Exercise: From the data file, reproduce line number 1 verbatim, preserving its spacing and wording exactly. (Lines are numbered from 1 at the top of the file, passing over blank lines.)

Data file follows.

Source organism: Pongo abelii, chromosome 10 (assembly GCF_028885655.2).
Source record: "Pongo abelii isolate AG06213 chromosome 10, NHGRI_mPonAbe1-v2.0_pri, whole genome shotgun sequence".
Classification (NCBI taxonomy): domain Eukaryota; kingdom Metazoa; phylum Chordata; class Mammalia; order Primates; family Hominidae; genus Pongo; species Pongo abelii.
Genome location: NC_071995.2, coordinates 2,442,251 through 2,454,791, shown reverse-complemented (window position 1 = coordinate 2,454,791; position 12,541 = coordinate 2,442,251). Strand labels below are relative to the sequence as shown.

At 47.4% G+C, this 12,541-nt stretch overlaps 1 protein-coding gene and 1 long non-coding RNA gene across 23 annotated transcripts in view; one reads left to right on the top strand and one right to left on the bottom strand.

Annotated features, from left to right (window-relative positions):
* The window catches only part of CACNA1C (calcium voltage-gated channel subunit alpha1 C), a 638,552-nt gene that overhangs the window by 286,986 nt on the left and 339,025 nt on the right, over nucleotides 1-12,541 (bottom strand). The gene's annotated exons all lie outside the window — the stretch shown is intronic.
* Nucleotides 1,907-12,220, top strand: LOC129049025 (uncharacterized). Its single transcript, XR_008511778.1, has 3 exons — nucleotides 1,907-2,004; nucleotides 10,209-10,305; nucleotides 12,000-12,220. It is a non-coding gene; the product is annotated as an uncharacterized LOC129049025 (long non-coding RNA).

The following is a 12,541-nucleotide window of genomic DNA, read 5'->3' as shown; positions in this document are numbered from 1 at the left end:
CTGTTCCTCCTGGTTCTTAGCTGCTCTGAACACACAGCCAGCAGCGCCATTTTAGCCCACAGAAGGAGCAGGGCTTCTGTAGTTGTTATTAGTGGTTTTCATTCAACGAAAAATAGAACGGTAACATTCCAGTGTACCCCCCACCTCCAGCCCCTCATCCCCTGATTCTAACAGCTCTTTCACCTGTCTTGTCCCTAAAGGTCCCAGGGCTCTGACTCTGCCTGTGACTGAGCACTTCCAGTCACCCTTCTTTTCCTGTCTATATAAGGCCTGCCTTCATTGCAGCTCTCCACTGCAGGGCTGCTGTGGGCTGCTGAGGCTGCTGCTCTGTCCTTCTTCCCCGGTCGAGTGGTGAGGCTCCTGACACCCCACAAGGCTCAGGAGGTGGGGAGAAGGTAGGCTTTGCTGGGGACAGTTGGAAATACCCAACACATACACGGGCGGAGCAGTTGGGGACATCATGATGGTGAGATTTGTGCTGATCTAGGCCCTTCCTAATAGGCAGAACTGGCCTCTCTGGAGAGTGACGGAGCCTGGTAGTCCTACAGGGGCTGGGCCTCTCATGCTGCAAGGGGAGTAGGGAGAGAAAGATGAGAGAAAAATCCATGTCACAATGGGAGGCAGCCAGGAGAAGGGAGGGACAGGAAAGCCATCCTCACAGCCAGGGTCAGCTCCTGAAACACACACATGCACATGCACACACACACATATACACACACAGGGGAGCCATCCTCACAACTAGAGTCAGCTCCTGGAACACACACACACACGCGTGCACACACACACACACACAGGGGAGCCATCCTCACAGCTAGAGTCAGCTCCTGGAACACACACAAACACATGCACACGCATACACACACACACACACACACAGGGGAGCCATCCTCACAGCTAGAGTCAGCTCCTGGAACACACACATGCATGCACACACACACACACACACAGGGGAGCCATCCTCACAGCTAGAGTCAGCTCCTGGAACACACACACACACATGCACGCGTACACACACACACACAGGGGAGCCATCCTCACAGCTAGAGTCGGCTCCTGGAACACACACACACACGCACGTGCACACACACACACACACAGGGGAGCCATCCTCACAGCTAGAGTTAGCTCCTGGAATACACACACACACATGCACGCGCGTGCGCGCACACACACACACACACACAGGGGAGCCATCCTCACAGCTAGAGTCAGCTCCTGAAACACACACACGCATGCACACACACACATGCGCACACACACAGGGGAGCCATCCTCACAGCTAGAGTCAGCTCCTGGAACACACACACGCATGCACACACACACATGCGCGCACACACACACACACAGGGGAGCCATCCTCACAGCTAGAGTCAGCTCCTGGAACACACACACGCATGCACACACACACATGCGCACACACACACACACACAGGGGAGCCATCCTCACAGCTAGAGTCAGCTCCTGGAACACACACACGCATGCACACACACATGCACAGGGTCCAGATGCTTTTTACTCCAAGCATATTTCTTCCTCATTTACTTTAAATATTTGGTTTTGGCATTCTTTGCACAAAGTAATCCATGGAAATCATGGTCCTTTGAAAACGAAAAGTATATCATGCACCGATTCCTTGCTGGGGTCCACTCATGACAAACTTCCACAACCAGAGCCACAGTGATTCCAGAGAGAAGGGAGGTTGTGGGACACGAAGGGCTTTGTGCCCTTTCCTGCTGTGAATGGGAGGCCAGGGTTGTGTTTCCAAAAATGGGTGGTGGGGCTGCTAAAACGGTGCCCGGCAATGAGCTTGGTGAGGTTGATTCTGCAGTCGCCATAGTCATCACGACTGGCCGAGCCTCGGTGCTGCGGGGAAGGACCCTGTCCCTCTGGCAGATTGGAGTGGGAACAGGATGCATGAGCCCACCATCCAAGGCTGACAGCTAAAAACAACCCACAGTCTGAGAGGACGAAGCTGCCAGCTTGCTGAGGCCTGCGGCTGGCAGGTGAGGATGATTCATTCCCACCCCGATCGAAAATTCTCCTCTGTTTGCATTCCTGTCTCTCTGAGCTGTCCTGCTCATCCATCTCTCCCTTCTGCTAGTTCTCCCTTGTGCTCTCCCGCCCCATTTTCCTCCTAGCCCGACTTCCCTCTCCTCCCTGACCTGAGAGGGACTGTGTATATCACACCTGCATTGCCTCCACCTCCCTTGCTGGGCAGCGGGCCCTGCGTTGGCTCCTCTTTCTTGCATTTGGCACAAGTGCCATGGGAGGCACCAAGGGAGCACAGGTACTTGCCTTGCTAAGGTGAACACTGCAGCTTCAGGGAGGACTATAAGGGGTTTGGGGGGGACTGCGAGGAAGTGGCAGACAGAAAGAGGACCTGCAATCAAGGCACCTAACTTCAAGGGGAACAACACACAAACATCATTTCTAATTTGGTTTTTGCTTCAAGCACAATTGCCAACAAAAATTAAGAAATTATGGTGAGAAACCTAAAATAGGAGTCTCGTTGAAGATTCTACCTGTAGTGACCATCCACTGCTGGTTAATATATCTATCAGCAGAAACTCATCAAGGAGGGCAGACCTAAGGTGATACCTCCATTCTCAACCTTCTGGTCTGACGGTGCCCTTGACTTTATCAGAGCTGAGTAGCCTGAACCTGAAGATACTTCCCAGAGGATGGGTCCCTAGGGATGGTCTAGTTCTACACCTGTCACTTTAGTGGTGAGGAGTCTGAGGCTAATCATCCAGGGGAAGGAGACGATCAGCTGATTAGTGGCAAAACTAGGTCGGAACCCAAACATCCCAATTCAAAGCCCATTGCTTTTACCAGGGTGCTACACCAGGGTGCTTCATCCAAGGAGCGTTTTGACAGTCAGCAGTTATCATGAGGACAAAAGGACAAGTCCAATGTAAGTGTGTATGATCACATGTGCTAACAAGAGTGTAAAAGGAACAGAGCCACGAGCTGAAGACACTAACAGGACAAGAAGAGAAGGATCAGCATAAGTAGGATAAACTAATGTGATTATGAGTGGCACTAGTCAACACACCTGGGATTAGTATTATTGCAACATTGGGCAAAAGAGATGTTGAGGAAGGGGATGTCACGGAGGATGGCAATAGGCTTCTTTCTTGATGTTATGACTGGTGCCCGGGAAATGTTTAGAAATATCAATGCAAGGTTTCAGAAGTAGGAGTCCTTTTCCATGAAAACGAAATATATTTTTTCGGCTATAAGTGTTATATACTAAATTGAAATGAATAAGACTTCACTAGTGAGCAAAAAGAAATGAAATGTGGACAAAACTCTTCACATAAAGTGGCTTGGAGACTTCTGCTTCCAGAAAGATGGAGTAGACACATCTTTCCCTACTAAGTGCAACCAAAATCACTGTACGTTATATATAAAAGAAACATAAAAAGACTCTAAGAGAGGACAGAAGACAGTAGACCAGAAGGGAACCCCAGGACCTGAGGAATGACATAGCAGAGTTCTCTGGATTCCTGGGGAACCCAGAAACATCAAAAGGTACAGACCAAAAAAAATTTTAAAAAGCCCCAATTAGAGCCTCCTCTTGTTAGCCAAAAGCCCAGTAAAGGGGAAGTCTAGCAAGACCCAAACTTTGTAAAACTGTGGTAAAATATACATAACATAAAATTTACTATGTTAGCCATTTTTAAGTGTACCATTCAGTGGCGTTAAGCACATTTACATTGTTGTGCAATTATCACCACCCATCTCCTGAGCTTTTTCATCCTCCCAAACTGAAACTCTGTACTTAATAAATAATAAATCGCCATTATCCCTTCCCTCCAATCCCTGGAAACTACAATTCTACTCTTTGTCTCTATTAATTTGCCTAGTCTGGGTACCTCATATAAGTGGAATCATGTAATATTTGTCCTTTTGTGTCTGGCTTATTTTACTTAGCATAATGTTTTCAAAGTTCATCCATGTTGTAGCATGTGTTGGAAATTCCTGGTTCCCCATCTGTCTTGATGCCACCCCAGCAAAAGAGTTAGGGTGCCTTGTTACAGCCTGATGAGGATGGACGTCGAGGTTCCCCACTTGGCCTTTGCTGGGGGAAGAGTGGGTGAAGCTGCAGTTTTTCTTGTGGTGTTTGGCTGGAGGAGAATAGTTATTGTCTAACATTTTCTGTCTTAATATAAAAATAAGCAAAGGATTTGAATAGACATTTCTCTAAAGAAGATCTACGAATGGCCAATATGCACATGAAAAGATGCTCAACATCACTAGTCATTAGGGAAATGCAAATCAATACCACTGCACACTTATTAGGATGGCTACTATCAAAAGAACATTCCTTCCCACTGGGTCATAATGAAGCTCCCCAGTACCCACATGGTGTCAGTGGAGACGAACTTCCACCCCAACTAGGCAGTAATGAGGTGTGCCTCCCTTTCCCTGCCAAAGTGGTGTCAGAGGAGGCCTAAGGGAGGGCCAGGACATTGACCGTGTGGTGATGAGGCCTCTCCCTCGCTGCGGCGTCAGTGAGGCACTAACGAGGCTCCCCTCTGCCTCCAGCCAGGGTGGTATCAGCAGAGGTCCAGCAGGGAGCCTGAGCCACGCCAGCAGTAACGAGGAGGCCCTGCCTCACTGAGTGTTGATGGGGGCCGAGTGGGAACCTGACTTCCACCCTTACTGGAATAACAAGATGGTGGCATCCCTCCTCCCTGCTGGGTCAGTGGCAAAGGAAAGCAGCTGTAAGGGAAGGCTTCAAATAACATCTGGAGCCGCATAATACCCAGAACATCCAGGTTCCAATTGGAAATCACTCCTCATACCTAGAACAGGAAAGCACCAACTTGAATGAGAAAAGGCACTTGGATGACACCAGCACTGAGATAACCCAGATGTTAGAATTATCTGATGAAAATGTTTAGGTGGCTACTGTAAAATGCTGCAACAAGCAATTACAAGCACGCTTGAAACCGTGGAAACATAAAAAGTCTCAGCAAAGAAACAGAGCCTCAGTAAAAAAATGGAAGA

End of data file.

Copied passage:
Source organism: Pongo abelii, chromosome 10 (assembly GCF_028885655.2).